Whether it’s a multi-unit home, a small apartment building, or a row of townhomes, there are many ways you can be racking up the profits with just one monthly mortgage bill to pay back.

But, the key decision factor is going to boil down to your increased responsibility (more tenants = more time servicing them), your increased liability (more tenants = more risk), and the increased capital you need to buy a multifamily property.

Overview

Up-Front Investment: Purchasing the multi-unit home, usually with at least 20% down. Finding tenants.
On-Going Investment: Upkeep and maintenance of the multi-unit home.
Return on investment: Potentially high. Depends on your local area and listing.
Best for: Many destinations could be lucrative for a multi-family unit, especially where affordable housing for families is lacking.

Are You Going To Live There?

Many experts advise investors to consider living inside one of the units. Not so that you can spy on your tenants, but so you can qualify for better terms. If you live in one unit inside a four unit home, you’ll be able to qualify for owner-occupied financing.

This means putting less money down, which is favorable since investors otherwise have to put at least 20% down.

This tactic can also allow you to purchase another property sooner since your debt-to-income ratio will be lower. And, you can keep a better eye on the building this way.

Seek Professional Assistance

It’s tough enough to make the right decision on a single-family home. Buying two, three, four, or more in one is a whole other beast to tackle. That’s why you should never underestimate the value of seeking professional help from a broker who is experienced with multi-family properties.

Your team of professionals should, at minimum, include a broker, an attorney, and a lender on-call for you 24/7. This team can help guide you through the customs and practices of the local area, and they can also help you focus your attention to the key areas, like physical aspects of the building, the financials, and your potential cash flow.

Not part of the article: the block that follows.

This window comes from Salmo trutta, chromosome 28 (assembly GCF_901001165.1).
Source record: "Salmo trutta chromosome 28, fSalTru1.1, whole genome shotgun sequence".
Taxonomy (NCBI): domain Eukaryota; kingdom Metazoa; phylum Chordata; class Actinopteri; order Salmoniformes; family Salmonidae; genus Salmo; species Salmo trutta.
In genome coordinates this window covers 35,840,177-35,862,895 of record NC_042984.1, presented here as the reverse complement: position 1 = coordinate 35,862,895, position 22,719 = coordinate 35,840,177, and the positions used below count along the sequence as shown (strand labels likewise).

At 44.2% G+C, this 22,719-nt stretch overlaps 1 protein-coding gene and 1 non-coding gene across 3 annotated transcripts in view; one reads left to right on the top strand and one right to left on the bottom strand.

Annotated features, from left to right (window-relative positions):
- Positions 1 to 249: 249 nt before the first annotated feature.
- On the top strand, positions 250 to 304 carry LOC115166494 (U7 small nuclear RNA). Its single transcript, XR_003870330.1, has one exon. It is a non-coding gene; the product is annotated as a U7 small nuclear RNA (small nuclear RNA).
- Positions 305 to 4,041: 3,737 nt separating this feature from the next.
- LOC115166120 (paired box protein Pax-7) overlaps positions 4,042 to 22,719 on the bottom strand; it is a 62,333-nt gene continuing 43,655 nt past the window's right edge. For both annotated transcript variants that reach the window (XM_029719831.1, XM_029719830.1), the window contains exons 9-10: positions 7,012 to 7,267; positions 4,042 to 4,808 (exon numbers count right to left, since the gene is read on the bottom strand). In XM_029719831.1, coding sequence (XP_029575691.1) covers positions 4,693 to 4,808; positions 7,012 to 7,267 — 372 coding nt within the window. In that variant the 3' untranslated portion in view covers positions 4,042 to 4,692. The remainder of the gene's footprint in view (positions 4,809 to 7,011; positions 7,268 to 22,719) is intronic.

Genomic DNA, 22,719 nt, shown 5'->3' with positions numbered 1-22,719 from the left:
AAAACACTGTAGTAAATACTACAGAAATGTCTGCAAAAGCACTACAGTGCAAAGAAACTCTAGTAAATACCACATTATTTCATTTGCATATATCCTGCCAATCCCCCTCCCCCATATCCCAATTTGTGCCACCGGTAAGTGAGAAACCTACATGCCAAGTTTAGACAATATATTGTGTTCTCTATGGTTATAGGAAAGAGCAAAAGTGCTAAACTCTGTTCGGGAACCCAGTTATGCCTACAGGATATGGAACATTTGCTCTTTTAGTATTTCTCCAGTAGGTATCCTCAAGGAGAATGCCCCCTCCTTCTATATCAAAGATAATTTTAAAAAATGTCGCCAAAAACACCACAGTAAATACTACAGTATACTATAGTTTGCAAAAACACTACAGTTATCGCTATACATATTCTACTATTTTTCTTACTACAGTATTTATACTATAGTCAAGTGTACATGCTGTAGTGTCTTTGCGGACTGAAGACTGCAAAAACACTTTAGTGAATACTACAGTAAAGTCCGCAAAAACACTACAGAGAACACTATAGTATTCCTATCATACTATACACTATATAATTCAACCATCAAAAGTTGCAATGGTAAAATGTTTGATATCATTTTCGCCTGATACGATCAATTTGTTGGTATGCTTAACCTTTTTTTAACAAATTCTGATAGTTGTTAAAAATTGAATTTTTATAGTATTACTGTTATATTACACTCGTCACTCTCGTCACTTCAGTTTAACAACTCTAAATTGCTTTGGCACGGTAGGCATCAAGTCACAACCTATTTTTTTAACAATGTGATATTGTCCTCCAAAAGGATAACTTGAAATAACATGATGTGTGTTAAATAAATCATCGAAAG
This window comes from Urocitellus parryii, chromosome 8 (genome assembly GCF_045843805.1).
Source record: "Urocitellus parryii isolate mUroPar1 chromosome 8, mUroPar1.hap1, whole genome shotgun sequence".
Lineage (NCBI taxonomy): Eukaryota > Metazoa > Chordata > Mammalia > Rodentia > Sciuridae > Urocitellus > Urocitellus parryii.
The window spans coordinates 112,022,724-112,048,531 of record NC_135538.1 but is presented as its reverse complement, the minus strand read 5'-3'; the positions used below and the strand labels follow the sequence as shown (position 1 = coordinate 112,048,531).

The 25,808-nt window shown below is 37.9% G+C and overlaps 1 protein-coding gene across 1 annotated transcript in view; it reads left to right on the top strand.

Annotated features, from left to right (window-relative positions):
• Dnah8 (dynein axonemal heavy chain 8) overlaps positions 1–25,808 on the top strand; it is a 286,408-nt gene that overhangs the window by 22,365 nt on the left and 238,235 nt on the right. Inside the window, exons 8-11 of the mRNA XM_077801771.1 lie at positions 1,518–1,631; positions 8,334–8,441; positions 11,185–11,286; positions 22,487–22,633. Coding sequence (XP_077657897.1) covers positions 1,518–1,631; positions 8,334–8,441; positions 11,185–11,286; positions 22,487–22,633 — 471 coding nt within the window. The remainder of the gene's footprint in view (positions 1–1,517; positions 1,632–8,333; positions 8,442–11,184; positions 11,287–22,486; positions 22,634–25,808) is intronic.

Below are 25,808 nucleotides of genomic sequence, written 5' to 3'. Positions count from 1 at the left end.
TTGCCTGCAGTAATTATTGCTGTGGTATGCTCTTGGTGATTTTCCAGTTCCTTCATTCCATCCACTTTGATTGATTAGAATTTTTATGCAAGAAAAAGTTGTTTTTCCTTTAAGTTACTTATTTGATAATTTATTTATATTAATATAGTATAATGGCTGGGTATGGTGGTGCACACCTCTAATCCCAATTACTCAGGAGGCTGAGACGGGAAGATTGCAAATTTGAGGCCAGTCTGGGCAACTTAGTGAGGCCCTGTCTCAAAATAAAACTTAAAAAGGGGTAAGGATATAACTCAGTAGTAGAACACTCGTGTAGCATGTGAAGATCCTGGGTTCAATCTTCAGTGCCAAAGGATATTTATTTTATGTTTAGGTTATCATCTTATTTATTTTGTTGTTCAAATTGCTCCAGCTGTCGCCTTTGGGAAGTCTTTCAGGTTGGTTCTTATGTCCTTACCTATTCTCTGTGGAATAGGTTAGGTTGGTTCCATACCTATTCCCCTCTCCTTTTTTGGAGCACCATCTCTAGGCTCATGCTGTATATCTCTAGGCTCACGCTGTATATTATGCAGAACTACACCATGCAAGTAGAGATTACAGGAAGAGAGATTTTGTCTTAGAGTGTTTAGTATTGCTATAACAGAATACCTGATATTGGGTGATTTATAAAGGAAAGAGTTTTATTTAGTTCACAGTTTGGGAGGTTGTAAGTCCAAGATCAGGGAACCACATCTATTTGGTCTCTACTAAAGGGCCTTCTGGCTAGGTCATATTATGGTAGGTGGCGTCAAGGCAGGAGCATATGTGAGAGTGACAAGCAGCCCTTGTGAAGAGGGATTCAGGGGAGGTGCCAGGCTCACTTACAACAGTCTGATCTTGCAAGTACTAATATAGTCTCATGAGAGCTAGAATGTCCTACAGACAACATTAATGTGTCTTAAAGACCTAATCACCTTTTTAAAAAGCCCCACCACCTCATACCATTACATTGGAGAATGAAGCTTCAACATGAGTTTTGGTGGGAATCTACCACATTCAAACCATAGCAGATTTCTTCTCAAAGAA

Another expert tip to ensure your investment doesn’t go awry? You should consult local tradesmen rather than hiring a general inspector, and have them each give their opinion about a major system/component of the building that they specialize in.

The biggest consideration is to really look at the history of the building. You should not feel hesitant to request detailed paperwork that covers the profit and loss reports for the past few years. You should also be certain about why exactly the current owner is selling. Are all the leases about to expire? That’s something you need to think about.

The Pros

Ideally, your building won’t need to be fully occupied in order to justify your monthly expenses. That’s why the biggest pro of owning a multifamily home is that you have a much larger chance for making extra profit. And, if one of your four tenants does drop, the other two-three should still be able to cover the bills.

In this way, a multifamily home somewhat lessens your risk of a vacant lot. With a single-family home, the entire house will sit empty and profitless in-between tenants or if a current tenant suddenly defaults on their payments. With a multifamily home, you can still stay in the black even when one unit becomes empty for a while as you try to get a new family in.

Another pro? If you choose to live there too, you can save money.

The Cons

You will have to put down more money up-front when it comes to purchasing a multifamily property. You should also anticipate having to deal with more issues since you have multiple tenants, and perhaps even sustain a higher risk for liability problems.

The wear and tear on the building will be multiplied due to the large number of occupants, but with the right team by your side before you make the purchase, you can help mitigate these things as much as possible.

Summary

A multifamily property can be an excellent choice for investors so long as you consult the professionals and thoroughly review all the financial details before you take the leap

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Click edit button to change this text. Lorem ipsum dolor sit amet, consectetur adipiscing elit. Ut elit tellus, luctus nec ullamcorper mattis, pulvinar dapibus leo.

Leave a Comment

Your email address will not be published. Required fields are marked *